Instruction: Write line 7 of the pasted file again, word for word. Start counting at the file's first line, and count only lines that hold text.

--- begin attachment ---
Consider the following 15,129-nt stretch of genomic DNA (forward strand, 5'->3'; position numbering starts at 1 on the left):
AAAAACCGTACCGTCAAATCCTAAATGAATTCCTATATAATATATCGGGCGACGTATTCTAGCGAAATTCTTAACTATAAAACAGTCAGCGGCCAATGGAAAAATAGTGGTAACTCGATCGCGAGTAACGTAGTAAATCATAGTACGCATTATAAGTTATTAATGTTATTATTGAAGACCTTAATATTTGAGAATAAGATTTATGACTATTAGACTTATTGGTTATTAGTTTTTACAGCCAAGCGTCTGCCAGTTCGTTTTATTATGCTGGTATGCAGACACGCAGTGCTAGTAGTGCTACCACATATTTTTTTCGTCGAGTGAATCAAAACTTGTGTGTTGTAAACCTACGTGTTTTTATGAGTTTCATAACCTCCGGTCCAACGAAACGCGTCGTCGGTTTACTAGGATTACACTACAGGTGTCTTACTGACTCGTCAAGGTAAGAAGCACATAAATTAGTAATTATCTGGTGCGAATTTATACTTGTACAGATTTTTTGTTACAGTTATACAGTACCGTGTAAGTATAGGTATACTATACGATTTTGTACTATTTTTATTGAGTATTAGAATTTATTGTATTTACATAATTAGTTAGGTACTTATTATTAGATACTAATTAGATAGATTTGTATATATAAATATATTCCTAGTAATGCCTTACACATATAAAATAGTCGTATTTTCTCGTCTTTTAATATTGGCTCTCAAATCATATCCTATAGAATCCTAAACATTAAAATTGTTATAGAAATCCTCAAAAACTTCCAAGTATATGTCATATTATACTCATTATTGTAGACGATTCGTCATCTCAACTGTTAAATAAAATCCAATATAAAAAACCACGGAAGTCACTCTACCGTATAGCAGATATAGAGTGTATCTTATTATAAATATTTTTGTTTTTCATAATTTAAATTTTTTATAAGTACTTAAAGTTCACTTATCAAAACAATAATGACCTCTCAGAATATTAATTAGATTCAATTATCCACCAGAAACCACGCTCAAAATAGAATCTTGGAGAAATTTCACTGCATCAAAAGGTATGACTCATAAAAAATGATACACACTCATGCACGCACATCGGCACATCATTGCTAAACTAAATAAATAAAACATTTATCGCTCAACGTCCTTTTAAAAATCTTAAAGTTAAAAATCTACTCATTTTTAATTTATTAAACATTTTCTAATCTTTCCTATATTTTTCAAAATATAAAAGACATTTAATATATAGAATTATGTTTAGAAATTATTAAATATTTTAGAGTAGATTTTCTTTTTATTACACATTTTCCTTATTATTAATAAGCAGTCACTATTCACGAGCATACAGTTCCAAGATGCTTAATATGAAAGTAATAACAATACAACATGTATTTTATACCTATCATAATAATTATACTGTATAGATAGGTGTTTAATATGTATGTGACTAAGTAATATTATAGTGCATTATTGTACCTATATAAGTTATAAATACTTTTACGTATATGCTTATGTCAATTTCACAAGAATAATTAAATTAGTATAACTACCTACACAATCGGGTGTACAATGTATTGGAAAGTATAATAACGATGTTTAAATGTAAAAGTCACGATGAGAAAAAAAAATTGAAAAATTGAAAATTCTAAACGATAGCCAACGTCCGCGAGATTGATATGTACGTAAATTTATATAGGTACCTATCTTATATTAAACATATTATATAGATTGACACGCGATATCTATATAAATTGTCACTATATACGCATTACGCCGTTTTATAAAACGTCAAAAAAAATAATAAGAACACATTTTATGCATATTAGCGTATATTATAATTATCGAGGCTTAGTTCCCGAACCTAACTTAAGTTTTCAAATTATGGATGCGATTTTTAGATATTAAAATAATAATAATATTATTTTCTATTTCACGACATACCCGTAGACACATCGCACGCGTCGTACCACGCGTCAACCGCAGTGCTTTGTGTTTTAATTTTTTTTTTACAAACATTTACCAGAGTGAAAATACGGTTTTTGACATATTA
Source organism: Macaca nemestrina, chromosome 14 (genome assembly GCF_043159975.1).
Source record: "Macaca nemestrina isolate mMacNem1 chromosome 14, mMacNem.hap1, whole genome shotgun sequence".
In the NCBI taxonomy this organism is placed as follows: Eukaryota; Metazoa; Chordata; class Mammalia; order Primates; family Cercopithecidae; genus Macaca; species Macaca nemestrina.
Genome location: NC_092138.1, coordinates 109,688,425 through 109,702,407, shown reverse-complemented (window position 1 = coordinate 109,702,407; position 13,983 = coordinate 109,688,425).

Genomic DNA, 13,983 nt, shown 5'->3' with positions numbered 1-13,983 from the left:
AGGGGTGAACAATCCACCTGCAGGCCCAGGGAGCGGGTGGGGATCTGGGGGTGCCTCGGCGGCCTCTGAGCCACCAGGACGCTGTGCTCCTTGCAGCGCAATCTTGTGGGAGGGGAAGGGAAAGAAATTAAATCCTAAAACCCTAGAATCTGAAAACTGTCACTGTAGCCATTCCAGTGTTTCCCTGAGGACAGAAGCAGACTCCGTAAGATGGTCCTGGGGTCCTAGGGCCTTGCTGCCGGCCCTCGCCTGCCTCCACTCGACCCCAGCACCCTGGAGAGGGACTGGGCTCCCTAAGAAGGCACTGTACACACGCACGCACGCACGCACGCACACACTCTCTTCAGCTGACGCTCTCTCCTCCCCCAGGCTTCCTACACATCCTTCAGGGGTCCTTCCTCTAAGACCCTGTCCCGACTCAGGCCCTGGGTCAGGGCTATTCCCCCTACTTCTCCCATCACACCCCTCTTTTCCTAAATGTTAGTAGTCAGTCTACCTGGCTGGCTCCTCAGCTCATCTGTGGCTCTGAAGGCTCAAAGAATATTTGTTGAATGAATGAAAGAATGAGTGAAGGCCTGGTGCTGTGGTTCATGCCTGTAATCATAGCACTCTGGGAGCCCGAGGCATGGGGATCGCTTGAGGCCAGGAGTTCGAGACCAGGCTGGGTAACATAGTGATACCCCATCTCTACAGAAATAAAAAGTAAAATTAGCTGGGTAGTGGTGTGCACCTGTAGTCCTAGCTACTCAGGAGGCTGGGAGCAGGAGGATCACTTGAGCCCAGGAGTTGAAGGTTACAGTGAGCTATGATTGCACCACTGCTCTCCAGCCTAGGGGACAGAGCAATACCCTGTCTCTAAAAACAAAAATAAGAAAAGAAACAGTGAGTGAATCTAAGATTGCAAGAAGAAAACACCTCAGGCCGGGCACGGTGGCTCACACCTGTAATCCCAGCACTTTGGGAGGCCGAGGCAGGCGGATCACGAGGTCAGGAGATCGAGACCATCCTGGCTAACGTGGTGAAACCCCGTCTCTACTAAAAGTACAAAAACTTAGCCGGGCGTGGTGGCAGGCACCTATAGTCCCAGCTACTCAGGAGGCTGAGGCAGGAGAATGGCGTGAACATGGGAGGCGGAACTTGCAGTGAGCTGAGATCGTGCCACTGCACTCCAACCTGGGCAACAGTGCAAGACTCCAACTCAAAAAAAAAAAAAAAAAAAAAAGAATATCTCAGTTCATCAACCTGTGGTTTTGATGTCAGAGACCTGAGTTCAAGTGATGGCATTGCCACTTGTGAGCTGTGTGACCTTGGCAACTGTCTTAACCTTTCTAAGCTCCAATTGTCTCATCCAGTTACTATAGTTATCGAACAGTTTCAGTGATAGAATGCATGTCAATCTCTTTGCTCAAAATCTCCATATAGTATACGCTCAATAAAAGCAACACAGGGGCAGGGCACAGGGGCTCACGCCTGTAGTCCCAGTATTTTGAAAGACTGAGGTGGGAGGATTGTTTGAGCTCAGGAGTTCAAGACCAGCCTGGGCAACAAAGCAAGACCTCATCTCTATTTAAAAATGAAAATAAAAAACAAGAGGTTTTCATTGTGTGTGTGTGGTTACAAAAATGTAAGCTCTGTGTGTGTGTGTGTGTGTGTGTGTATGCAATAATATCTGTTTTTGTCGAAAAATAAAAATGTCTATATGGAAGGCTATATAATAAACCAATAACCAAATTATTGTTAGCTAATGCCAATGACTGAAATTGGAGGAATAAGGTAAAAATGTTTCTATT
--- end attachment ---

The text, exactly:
Genomic DNA, 13,983 nt, shown 5'->3' with positions numbered 1-13,983 from the left: